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**Comparing circular orbit speed with escaping speed**

The escape speed from a spherical body with radius R is times greater than the speed of a satellite in a circular orbit at that radius. If our spacecraft is in circular orbit around any planet, we have to multiply our speed by a factor of to escape to infinity, regardless of the planet’s mass.

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**The total mechanical energy E = K + U**

Circular orbit speed: The total mechanical energy in a circular orbit is negative and equal to ½ the potential energy. Increasing the orbit radius r means increasing the mechanical energy (making E less negative). If the satellite is in a relatively low orbit that encounters the outer fringes of earth’s atmosphere, mechanical energy decreases due to negative work done by the force of air resistance; as a result, the orbit radius decreases until the satellite hits the ground or burns up in the atmosphere.

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**Example 12.6 A satellite orbit**

Suppose you want to place a 1000 kg weather satellite into a circular orbit 300 km above the earth’s surface. What speed, period and radial acceleration must it have? How much work has to be done to place this satellite into orbit? How much additional work would have to be done to make this satellite escape the earth? (RE=6380 km, mE=5.97 x 1024 kg)

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**Test Your Understanding 12.4**

Your personal spacecraft is in a low-altitude circular orbit around the earth. Air resistance from the outer regions of the atmosphere does negative work on the spacecraft, causing the orbital radius to decrease slightly. Does the speed of the spacecraft remain the same increase decrease

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**12.5 Kepler’s laws for planetary motion**

1st Law: Each planet moves in an elliptical orbit with the sun at one focus. 2nd Law: A line connecting the sun to a given planet sweeps out equal areas in equal times.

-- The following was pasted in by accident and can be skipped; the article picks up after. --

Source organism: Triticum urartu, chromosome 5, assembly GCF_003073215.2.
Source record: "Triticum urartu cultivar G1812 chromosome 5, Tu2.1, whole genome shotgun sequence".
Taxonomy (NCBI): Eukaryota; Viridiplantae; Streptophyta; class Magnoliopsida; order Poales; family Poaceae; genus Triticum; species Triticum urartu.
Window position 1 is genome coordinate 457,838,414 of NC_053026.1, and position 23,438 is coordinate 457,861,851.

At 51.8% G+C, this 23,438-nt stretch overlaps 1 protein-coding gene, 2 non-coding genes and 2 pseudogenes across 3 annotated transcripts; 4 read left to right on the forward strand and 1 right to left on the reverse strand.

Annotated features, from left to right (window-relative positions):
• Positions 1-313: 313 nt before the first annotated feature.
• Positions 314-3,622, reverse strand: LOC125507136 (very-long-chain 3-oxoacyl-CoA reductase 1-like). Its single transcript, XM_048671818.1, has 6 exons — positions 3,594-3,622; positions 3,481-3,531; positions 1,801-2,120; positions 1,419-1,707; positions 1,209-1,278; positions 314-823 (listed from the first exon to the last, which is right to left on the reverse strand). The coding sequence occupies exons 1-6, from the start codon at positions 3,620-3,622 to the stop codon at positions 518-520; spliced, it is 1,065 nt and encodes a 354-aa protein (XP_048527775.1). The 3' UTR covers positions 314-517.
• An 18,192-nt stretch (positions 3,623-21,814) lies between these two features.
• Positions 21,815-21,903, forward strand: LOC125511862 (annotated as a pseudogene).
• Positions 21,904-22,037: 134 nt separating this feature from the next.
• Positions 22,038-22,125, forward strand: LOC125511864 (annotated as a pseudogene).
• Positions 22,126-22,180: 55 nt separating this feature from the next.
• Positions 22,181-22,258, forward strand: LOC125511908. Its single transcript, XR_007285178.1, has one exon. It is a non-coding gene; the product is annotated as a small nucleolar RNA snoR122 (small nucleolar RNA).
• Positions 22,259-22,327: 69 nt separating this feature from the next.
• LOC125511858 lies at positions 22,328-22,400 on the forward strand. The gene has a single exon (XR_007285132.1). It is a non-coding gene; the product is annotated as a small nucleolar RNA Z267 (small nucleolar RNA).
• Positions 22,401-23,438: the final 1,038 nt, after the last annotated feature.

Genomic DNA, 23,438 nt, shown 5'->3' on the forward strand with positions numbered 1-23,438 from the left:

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**Perihelion is the point closest to the sun;**

Aphelion is the point furthest from the sun. Semi-Major axis is the length of a ea = e∙a: the distance from each focus to the center of the ellipse. Eccentricity (e): a dimensionless number between 0 and 1. If e=0, ea=0, the ellipse is a circle.

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Kepler’s Third Law The periods of the planets are proportional to the 3/2 powers of the semi-major axis lengths in their orbits Where ms is the mass of the sun. a is the semi major axis. Note that the period does not depend on the eccentricity e. An asteroid in an elongated elliptical orbit with semi-major axis a will have the same orbital period as a planet in a circular orbit of radius a. The key difference is that the asteroid moves at different speeds at different points in its elliptical orbit, while the planet’s speed is constant around its circular orbit.

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**Example 12.7 Orbital Speeds**

At what point in an elliptical orbit does a planet have the greatest speed? The speed v is maximum at perihelion.

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**Example 12.8 Kepler’s third Law**

The asteroid Pallas has an orbital period of 4.62 years and an orbital eccentricity of Find the semi-major axis of its orbit. (ms=1.99x1030 kg)

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Example 12.9 Comet Halley Comet Halley moves in an elongated elliptical orbit around the sun. at perihelion, the comet is 8.75 x 107 km from the sun; at aphelion, it is 5.26 x 109 km from the sun. Find the semi-major axis, eccentricity, and period of the orbit.

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**Planetary Motions and the Center of Mass**

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**Test Your Understanding 12.5**

The orbit of Comet X has a semi-major axis that is four times larger than the semi-major axis of Comet Y . What is the ratio of the orbital period of X to the orbital period of Y? T1 / T2 = (a1/a2)3/2 = (4)3/2 = 8

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Example The planet Saturn has about 100 times the mass of the earth and is about 10 times farther from the sun than the earth is. Compared to the acceleration of the earth caused by the sun’s gravitational pull, how great is the acceleration of Saturn due to the sun’s gravitation? [show work] 100 times greater 10 times greater The same 1/10 as great 1/100 as great. Fg = GmEms/r2 aE = Gms/rE2 aSaturn = Gms/rSaturn2 aSaturn = Gms/(10rE)2 aSaturn = (1/100) aE

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Example How far from a very small 150 kg ball would a particle have to be placed so that the ball pulled on the particle just as hard as the earth does?

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Example What is the escape speed from an asteroid of diameter 255 km with a density of 2720 kg/m3 ? 88.7 m/s

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Example How far from a very small 120 kg ball would a particle have to be placed so that the ball pulled on the particle just as hard as the earth does? Is it reasonable that you could actually set up this as an experiment? Why? 2.86 x10-5 m

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**More on Gravitational Potential Energy**

On Earth’s surface, r1 ≈ r2 = RE; (radius of the earth) and r2 – r1 = h (height above Earth’s surface)

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Gravitational Potential energy Mr. Burns

Gravitational Potential energy Mr. Burns